We have formed a collaborative with the six acute trusts in the West of England to be an early implementer of the Royal College of Physicians’ National Mortality Case Record Review Programme.
The West of England AHSN’s collaborative has agreed to be one of the early implementers of the structured review and we will develop a best practice framework as a template to support the trusts in this project. The roll-out is planned in two phases, with three early implementers leading with the remaining trusts following in spring 2017. For those interested in the aim of our collaborative and how we plan to work together, we have created a briefing document.
The six trusts in our collaborative are Gloucestershire Hospitals NHS Foundation Trust, Great Western Hospitals NHS Foundation Trust, North Bristol NHS Trust, Royal United Hospital Bath NHS Foundation Trust, University Hospitals Bristol NHS Foundation Trust, and Weston Area Health NHS Trust. We have also had requests from Taunton and Salisbury hospitals to join our collaborative.
While most hospitals undertake some form of mortality review, there is wide variation in terms of methodology, scope, data analysis and contribution to learning. By establishing a consistent process of reviewing care through a structured analysis of patient records, we aim to improve the quality of care by helping hospitals to learn from problems that contribute to avoidable patient death and harm. A short briefing note for patients and the public has been written by one of our public contributors.
We also aim to produce a best practice framework, which utilises intelligence from implementing the standardised notes review from the National Mortality Review Programme to develop quality improvement work across the region.
Concentrating on the factors that cause deaths in hospitals will also impact positively on all patients, reducing complications, length of stay and readmission rates. This is through the mechanism of improving pathways of care, reducing variability of care delivery through the use of care bundles, and early recognition and escalation of care of the deteriorating patient.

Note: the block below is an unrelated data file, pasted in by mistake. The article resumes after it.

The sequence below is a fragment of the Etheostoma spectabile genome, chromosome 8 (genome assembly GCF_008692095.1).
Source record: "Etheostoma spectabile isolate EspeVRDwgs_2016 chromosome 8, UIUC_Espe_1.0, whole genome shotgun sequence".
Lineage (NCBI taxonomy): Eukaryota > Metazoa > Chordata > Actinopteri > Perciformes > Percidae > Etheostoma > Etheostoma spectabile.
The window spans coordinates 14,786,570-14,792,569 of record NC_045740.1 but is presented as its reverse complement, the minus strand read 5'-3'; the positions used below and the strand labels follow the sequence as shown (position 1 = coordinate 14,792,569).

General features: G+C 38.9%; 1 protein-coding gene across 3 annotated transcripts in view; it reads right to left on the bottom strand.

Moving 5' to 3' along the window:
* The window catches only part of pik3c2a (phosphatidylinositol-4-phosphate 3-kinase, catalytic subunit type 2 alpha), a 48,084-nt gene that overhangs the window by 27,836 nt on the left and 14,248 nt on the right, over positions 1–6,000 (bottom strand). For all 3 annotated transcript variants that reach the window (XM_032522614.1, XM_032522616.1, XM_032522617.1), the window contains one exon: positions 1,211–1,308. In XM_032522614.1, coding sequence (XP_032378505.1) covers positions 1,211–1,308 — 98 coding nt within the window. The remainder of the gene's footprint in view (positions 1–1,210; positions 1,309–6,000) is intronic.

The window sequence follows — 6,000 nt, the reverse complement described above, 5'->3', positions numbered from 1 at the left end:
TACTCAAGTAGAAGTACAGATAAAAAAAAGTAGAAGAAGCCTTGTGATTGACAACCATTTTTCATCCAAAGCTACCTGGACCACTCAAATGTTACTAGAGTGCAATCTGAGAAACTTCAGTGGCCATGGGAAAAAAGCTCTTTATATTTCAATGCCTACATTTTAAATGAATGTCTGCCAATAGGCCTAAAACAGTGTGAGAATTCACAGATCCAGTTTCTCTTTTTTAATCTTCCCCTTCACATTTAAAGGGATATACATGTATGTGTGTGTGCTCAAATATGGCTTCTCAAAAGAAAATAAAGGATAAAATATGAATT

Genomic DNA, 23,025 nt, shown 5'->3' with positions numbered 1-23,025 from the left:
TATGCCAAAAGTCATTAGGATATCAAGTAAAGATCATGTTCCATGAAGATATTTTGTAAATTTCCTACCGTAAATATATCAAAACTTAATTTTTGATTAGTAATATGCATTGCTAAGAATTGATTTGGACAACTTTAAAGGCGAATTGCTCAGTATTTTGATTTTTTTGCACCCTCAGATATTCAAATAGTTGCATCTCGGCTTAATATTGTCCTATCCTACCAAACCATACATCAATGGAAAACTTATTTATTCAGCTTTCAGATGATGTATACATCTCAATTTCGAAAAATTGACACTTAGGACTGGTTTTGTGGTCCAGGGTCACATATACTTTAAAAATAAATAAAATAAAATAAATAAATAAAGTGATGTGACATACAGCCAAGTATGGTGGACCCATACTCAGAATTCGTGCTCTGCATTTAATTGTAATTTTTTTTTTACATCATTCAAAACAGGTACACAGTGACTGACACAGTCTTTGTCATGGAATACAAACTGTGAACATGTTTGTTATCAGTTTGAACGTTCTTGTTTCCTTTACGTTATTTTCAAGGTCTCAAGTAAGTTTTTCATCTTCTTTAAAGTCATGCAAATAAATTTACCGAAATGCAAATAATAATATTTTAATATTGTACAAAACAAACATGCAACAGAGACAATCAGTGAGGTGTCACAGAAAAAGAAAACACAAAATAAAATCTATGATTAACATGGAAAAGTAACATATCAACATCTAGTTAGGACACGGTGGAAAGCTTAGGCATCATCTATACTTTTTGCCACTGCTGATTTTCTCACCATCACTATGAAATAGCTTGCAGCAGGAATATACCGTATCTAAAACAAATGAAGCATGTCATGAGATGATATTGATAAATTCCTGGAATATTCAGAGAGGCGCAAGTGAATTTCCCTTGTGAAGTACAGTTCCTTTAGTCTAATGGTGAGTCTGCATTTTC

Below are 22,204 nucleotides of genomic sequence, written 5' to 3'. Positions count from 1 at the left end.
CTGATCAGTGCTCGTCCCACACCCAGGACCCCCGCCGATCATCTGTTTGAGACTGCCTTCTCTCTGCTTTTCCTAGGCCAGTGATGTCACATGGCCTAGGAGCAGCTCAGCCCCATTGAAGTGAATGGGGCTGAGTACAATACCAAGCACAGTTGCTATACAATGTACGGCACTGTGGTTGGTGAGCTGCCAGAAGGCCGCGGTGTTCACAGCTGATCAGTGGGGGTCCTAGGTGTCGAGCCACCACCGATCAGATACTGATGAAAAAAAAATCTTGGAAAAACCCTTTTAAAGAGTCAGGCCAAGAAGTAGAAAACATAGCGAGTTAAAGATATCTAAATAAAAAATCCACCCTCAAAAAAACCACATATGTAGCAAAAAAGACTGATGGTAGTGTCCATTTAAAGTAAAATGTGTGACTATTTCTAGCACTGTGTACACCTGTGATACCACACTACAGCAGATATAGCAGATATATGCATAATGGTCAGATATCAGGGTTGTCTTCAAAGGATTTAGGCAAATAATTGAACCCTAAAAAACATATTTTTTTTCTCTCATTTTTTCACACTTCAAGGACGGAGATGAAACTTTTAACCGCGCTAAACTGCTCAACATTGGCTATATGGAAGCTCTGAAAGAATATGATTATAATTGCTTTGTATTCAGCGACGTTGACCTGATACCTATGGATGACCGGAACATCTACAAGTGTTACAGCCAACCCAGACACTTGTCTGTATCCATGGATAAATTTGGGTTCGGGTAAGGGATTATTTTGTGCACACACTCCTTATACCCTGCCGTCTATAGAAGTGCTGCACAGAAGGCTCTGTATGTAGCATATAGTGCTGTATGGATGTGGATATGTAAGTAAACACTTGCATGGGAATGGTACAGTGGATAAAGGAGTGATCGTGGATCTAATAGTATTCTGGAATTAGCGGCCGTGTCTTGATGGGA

Retrospective case record review will identify examples where these processes can be improved and this information needs to be constantly fed back to clinicians. Furthermore, it will be possible to gain an understanding of the care delivered to those whose death is expected and inevitable. In many organisations this group of patients does not receive optimal care, often because the diagnosis (ie “this person is dying”) is not made or the necessary expertise is in short supply.
In time it will be possible to raise awareness amongst clinicians and managers of the need to promote best practice and behaviours, reduce variability, and make the focus on mortality everyone’s business. It should become the subject of formal and informal conversations, from the board room to the coffee room.
HSJ article from October 2016 submitted by the Royal College of Physicians.
NHS England letter to Medical Directors, December 2015.
Sample agenda for local train the trainer event.
Evaluation report from local train the trainer 1 event on 7 October 2016.
The aim of the collaborative and how we plan to work together.
Please note that the documents available for download below were current at the time of training. Please see the Royal College of Physicians website for latest versions.
Data collection form as used in train the trainer 1 event.
Using the structured judgement review method: A clinical governance guide to mortality case record reviews as used in train the trainer 1 event.
Using the structured judgement review method: A guide for reviewers is also available from the Royal College of Physicians website.